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Articles on COVID-19 vaccines

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Nanoparticles can help cancer drugs home in on tumors and avoid damaging healthy cells. Kateryna Kon/Science Photo Library via Getty Images

Nanoparticles are the future of medicine – researchers are experimenting with new ways to design tiny particle treatments for cancer

The COVID-19 mRNA vaccines put nanomedicine in the spotlight as a potential way to treat diseases like cancer and HIV. While the field isn’t there yet, better design could help fulfill its promise.
While the vast majority of primary care providers have higher confidence in vaccines than the general public, some do not. Evgeniy Shkolenko/iStock via Getty Images Plus

The 1 in 10 U.S. doctors with reservations about vaccines could be undermining the fight against COVID-19

Many COVID-19 vaccination campaigns encourage doctors to serve as a trusted source of vaccine information. But certain vaccine-hesitant providers may stymie these efforts.
Millions of U.S. children ages 5-11 have already received at least one dose of the COVID-19 vaccine. Keith Birmingham/MediaNews Group/Pasadena Star-News via Getty Images

COVID-19 vaccines for the youngest children may be inching closer to authorization – a pediatrician explains how they’re being tested

Moderna will ask the FDA to allow emergency use for its vaccine in children as young as 6 months, a step many parents have been anticipating.
B.C. Jobs Minister Ravi Kahlon has his COVID-19 vaccine QR code scanned in September, 2021. THE CANADIAN PRESS/Darryl Dyck

Pandemic vaccine passports in Canada: A brief history and potential future

Vaccine passports became one of the most divisive issues of the COVID-19 pandemic. These policies were affected not only by public opinion but by new variants and changing goals for herd immunity.
A ground crew member directs the loading of a shipment of Cuba’s homegrown COVID-19 vaccines donated to Syria, on the tarmac of the Jose Marti International Airport, in Havana, on Jan. 7, 2022. (AP Photo / Ramon Espinosa)

Big Pharma vs. Little Cuba: Why Cubans trust vaccines and how they’re helping vaccinate the world

Cuba is acting on the scientific fact that humanity will be safest when all who can be vaccinated are vaccinated. It is following the science and earning its trusted reputation.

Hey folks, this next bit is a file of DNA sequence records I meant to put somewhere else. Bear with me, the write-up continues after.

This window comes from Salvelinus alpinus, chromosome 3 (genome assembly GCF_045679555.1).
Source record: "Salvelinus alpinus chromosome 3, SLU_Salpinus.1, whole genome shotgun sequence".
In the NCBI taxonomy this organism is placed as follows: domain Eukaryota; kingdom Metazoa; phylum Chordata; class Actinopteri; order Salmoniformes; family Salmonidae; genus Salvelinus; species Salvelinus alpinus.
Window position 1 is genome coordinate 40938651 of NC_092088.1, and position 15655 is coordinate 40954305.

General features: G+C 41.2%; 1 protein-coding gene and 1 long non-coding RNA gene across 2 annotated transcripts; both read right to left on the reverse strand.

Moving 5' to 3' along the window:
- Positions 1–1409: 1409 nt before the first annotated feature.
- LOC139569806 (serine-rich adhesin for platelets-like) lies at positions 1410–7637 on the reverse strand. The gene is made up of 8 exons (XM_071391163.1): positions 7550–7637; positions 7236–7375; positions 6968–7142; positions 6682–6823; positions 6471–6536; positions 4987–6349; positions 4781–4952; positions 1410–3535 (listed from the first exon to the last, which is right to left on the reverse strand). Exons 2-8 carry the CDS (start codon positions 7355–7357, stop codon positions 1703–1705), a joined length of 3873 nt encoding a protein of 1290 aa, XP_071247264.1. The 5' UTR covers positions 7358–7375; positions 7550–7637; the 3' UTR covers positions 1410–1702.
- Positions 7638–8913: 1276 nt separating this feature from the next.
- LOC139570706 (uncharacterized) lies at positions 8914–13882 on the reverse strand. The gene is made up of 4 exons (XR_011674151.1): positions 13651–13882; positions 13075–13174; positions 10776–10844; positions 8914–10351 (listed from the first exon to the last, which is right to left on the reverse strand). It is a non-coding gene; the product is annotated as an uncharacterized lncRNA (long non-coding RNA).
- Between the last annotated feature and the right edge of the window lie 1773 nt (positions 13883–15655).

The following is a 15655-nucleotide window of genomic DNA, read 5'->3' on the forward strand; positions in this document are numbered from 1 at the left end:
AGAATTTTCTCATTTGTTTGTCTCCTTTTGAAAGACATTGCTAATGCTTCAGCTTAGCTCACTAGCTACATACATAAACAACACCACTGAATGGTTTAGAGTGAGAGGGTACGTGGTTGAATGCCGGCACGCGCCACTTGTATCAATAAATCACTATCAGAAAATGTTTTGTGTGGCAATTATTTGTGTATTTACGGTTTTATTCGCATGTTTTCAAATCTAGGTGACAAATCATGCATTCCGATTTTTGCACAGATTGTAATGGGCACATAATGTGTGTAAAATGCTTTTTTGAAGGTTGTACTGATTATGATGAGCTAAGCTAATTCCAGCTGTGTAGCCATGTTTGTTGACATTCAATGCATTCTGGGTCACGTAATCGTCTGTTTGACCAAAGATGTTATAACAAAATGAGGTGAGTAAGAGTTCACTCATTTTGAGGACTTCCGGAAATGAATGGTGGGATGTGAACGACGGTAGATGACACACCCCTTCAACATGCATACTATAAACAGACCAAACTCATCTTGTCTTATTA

WHO Director-General, Dr Tedros Adhanom Ghebreyesus, during a visit at Afrigen Formulation Facilities in Cape Town, South Africa. BENOIT DOPPAGNE/BELGA MAG/AFP/GettyImages

How drug companies are sidestepping the WHO’s technology transfer hub in Africa

Moves by Moderna and BioNTech to make vaccines themselves in African countries signal that the companies aren’t considering licensing its technology to a third party for local manufacture.
PM Scott Morrison after a National Security Committee meeting on March 1. Morrison later tested positive for COVID. Mick Tsikas/AAP Image

Scott Morrison has COVID. It’s a big deal but not how you think

Imagine if the PM had caught COVID two years ago? We knew so little about COVID with certainty back then, and what we did know was truly frightening. Here’s what’s changed since then.
Researchers are working to develop vaccines that provide long-term immune protection from COVID-19. Marko Geber/Digital Vision via Getty Images

How long does protective immunity against COVID-19 last after infection or vaccination? Two immunologists explain

Because COVID-19 is a relatively new virus, researchers still aren’t sure exactly how long vaccines and prior infections provide protection.
Reason is not the only factor that guides vaccine decisions. Understanding human decision-making is the first step in changing behaviour. THE CANADIAN PRESS/Chad Hipolito

Vaccine hesitancy: Why ‘doing your own research’ doesn’t work, but reason alone won’t change minds

Vaccine hesitancy is often met with one of two responses: Ridicule, or factual information. Both assume a failure of reason, but human behaviour is more complex than reason, so both responses fail.

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